6.2.2Develop a model to predict the effect of heat energy on states of matter and density. Emphasize the arrangement of particles in states of matter (solid, liquid, or gas) and during phase changes (melting, freezing, condensing, and evaporating).
Grade 8: SEEd Strand 8.1Matter and energy interact with the physical world
8.1.2Obtain information about various properties of matter, evaluate how different materials’ properties allow them to be used for particular functions in society and communicate your findings. Emphasize general properties of matter. Examples could include color, density, flammability, hardness, malleability, odor, ability to rust, solubility, state, or the ability to react with water.
8.1.3Plan and conduct an investigation and then analyze and interpret the data to identify patterns in changes in a substance's properties to determine if a chemical reaction has occurred. Examples could include changes in properties such as color, density, flammability, odor, solubility, or state.
Agricultural Literacy Outcomes
Food, Health, and Lifestyle
- Evaluate food labels to determine food sources that meet nutritional needs (T3.6-8.b)
- Identify agricultural products (foods) that provide valuable nutrients for a balanced diet (T3.6-8.g)
- Identify sources of agricultural products that provide food, fuel, clothing, shelter, medical, and other non-food products for their community, state, and/or nation (T3.6-8.i)
Common Core Connections
Reading: Anchor Standards
CCSS.ELA-LITERACY.CCRA.R.1Read closely to determine what the text says explicitly and to make logical inferences from it; cite specific textual evidence when writing or speaking to support conclusions drawn from the text.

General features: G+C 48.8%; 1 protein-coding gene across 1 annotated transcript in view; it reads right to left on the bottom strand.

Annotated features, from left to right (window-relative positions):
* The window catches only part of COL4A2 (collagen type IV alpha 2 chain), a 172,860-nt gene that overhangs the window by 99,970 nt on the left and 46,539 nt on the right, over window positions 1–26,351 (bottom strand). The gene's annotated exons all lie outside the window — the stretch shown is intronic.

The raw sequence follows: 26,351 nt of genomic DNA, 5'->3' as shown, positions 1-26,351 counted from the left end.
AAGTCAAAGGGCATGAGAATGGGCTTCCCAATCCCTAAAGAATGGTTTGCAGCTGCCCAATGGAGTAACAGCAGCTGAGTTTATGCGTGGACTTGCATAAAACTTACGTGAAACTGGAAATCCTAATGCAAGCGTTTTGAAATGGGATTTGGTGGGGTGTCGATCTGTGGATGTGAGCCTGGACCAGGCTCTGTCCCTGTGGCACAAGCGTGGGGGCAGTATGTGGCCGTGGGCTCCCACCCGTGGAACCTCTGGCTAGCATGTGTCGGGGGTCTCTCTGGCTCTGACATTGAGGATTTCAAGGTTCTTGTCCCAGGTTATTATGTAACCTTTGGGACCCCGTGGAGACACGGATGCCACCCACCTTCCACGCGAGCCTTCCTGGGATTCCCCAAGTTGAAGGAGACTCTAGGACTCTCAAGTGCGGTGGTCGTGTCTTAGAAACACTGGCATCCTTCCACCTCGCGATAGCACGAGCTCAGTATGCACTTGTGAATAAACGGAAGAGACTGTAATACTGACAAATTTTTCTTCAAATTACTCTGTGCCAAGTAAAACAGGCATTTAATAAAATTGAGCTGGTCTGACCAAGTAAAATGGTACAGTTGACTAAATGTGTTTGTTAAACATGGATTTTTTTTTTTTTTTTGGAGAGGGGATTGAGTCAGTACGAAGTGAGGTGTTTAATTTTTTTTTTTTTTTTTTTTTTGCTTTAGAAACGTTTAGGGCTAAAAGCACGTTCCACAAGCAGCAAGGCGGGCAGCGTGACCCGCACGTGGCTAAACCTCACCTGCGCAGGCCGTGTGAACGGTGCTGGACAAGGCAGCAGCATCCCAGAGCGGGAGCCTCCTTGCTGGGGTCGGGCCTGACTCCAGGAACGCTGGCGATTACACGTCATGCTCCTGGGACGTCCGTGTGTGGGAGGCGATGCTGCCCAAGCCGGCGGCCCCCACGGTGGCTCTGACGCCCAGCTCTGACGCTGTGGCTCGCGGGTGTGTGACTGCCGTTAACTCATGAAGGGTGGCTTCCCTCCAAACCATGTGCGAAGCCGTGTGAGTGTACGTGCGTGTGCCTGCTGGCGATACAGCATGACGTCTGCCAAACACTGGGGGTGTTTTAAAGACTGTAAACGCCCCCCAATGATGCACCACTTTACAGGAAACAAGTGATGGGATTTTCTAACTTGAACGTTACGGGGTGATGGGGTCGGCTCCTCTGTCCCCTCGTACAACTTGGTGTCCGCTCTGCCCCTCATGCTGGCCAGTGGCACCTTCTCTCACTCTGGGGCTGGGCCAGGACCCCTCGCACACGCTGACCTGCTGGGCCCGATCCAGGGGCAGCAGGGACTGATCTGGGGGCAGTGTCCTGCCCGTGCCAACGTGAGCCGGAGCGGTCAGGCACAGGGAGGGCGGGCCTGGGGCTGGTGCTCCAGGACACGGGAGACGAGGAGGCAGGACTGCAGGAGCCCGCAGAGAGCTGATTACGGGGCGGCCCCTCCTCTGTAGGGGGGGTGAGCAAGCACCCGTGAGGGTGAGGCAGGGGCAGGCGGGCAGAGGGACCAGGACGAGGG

CCSS.ELA-LITERACY.CCRA.R.10Read and comprehend complex literary and informational texts independently and proficiently.
CCSS.ELA-LITERACY.CCRA.R.3Analyze how and why individuals, events, or ideas develop and interact over the course of a text.
CCSS.ELA-LITERACY.CCRA.R.4Interpret words and phrases as they are used in a text, including determining technical, connotative, and figurative meanings, and analyze how specific word choices shape meaning or tone.
CCSS.ELA-LITERACY.CCRA.R.7Integrate and evaluate content presented in diverse media and formats, including visually and quantitatively, as well as in words.
Speaking and Listening: Anchor Standards
CCSS.ELA-LITERACY.CCRA.SL.1Prepare for and participate effectively in a range of conversations and collaborations with diverse partners, building on others’ ideas and expressing their own clearly and persuasively.
Language: Anchor Standards
CCSS.ELA-LITERACY.CCRA.L.1Demonstrate command of the conventions of standard English grammar and usage when writing or speaking.
Writing: Anchor Standards
CCSS.ELA-LITERACY.CCRA.W.2Write informative/explanatory texts to examine and convey complex ideas and information clearly and accurately through the effective selection, organization, and analysis of content.
CCSS.ELA-LITERACY.CCRA.W.7Conduct short as well as more sustained research projects based on focused questions, demonstrating understanding of the subject under investigation.
CCSS.ELA-LITERACY.CCRA.W.9Draw evidence from literary or informational texts to support analysis, reflection, and research.
MS-LS1 From Molecules to Organisms: Structures and Processes
MS-LS1-7Develop a model to describe how food is rearranged through chemical reactions forming new molecules that support growth and/or release energy as this matter moves through an organism.
MS-PS1: Matter and Its Interactions
MS-PS1-2Analyze and interpret data on the properties of substances before and after the substances interact to determine if a chemical reaction has occurred.